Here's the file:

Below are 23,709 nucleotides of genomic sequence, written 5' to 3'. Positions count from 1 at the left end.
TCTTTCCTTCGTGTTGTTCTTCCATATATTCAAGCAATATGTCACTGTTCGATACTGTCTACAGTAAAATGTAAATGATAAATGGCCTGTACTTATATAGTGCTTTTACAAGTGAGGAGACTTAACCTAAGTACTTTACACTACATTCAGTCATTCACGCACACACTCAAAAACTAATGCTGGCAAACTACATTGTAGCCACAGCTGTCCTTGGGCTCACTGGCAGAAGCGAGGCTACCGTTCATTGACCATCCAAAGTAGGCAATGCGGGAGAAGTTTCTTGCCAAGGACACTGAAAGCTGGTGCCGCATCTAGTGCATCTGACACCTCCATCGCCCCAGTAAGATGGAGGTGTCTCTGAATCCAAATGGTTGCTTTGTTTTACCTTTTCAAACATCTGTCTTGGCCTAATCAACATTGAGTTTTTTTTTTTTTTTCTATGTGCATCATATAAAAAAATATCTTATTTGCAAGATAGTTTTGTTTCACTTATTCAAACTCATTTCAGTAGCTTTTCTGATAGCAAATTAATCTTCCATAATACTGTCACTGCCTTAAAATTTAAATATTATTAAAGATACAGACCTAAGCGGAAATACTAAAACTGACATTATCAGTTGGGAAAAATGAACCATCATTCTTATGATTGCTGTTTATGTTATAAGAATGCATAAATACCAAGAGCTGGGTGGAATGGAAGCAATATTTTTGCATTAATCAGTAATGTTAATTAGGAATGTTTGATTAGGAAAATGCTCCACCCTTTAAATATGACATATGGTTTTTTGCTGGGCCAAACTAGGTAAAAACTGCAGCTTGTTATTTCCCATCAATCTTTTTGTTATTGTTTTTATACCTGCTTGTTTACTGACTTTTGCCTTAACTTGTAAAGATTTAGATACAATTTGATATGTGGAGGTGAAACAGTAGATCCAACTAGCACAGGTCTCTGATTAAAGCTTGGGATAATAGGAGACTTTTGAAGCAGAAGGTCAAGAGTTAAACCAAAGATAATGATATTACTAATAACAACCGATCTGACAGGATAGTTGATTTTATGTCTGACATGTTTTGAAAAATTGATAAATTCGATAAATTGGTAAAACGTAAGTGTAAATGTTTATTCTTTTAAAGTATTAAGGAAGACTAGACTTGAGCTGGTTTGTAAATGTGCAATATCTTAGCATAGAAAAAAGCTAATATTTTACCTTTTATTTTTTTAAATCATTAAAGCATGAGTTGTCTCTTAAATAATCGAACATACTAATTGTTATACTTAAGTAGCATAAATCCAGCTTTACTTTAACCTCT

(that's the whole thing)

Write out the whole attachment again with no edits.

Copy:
Below are 23,709 nucleotides of genomic sequence, written 5' to 3'. Positions count from 1 at the left end.
TCTTTCCTTCGTGTTGTTCTTCCATATATTCAAGCAATATGTCACTGTTCGATACTGTCTACAGTAAAATGTAAATGATAAATGGCCTGTACTTATATAGTGCTTTTACAAGTGAGGAGACTTAACCTAAGTACTTTACACTACATTCAGTCATTCACGCACACACTCAAAAACTAATGCTGGCAAACTACATTGTAGCCACAGCTGTCCTTGGGCTCACTGGCAGAAGCGAGGCTACCGTTCATTGACCATCCAAAGTAGGCAATGCGGGAGAAGTTTCTTGCCAAGGACACTGAAAGCTGGTGCCGCATCTAGTGCATCTGACACCTCCATCGCCCCAGTAAGATGGAGGTGTCTCTGAATCCAAATGGTTGCTTTGTTTTACCTTTTCAAACATCTGTCTTGGCCTAATCAACATTGAGTTTTTTTTTTTTTTTCTATGTGCATCATATAAAAAAATATCTTATTTGCAAGATAGTTTTGTTTCACTTATTCAAACTCATTTCAGTAGCTTTTCTGATAGCAAATTAATCTTCCATAATACTGTCACTGCCTTAAAATTTAAATATTATTAAAGATACAGACCTAAGCGGAAATACTAAAACTGACATTATCAGTTGGGAAAAATGAACCATCATTCTTATGATTGCTGTTTATGTTATAAGAATGCATAAATACCAAGAGCTGGGTGGAATGGAAGCAATATTTTTGCATTAATCAGTAATGTTAATTAGGAATGTTTGATTAGGAAAATGCTCCACCCTTTAAATATGACATATGGTTTTTTGCTGGGCCAAACTAGGTAAAAACTGCAGCTTGTTATTTCCCATCAATCTTTTTGTTATTGTTTTTATACCTGCTTGTTTACTGACTTTTGCCTTAACTTGTAAAGATTTAGATACAATTTGATATGTGGAGGTGAAACAGTAGATCCAACTAGCACAGGTCTCTGATTAAAGCTTGGGATAATAGGAGACTTTTGAAGCAGAAGGTCAAGAGTTAAACCAAAGATAATGATATTACTAATAACAACCGATCTGACAGGATAGTTGATTTTATGTCTGACATGTTTTGAAAAATTGATAAATTCGATAAATTGGTAAAACGTAAGTGTAAATGTTTATTCTTTTAAAGTATTAAGGAAGACTAGACTTGAGCTGGTTTGTAAATGTGCAATATCTTAGCATAGAAAAAAGCTAATATTTTACCTTTTATTTTTTTAAATCATTAAAGCATGAGTTGTCTCTTAAATAATCGAACATACTAATTGTTATACTTAAGTAGCATAAATCCAGCTTTACTTTAACCTCT